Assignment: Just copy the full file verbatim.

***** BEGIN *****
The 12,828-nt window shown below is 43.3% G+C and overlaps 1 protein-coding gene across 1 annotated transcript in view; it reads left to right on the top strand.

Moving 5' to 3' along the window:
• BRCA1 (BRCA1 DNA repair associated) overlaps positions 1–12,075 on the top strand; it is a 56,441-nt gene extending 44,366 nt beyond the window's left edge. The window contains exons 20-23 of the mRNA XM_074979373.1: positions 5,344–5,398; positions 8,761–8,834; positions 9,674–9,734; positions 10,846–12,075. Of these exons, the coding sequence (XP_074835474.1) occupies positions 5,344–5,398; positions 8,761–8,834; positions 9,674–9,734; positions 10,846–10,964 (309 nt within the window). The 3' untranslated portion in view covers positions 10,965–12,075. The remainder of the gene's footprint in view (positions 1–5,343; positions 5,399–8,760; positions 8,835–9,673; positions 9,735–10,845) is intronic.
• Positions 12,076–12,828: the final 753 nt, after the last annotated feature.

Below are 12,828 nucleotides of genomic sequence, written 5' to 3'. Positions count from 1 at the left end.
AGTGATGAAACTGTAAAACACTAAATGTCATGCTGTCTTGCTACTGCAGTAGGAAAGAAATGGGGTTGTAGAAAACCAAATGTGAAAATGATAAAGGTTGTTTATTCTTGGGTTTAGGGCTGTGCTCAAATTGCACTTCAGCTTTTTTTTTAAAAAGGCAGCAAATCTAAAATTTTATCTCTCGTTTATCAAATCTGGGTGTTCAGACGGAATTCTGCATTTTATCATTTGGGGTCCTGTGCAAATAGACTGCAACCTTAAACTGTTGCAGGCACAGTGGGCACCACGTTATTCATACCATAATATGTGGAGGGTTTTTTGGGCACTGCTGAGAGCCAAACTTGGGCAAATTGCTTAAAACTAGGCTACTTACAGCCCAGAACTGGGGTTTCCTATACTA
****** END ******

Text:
The 12,828-nt window shown below is 43.3% G+C and overlaps 1 protein-coding gene across 1 annotated transcript in view; it reads left to right on the top strand.

Moving 5' to 3' along the window:
• BRCA1 (BRCA1 DNA repair associated) overlaps positions 1–12,075 on the top strand; it is a 56,441-nt gene extending 44,366 nt beyond the window's left edge. The window contains exons 20-23 of the mRNA XM_074979373.1: positions 5,344–5,398; positions 8,761–8,834; positions 9,674–9,734; positions 10,846–12,075. Of these exons, the coding sequence (XP_074835474.1) occupies positions 5,344–5,398; positions 8,761–8,834; positions 9,674–9,734; positions 10,846–10,964 (309 nt within the window). The 3' untranslated portion in view covers positions 10,965–12,075. The remainder of the gene's footprint in view (positions 1–5,343; positions 5,399–8,760; positions 8,835–9,673; positions 9,735–10,845) is intronic.
• Positions 12,076–12,828: the final 753 nt, after the last annotated feature.

Below are 12,828 nucleotides of genomic sequence, written 5' to 3'. Positions count from 1 at the left end.
AGTGATGAAACTGTAAAACACTAAATGTCATGCTGTCTTGCTACTGCAGTAGGAAAGAAATGGGGTTGTAGAAAACCAAATGTGAAAATGATAAAGGTTGTTTATTCTTGGGTTTAGGGCTGTGCTCAAATTGCACTTCAGCTTTTTTTTTAAAAAGGCAGCAAATCTAAAATTTTATCTCTCGTTTATCAAATCTGGGTGTTCAGACGGAATTCTGCATTTTATCATTTGGGGTCCTGTGCAAATAGACTGCAACCTTAAACTGTTGCAGGCACAGTGGGCACCACGTTATTCATACCATAATATGTGGAGGGTTTTTTGGGCACTGCTGAGAGCCAAACTTGGGCAAATTGCTTAAAACTAGGCTACTTACAGCCCAGAACTGGGGTTTCCTATACTA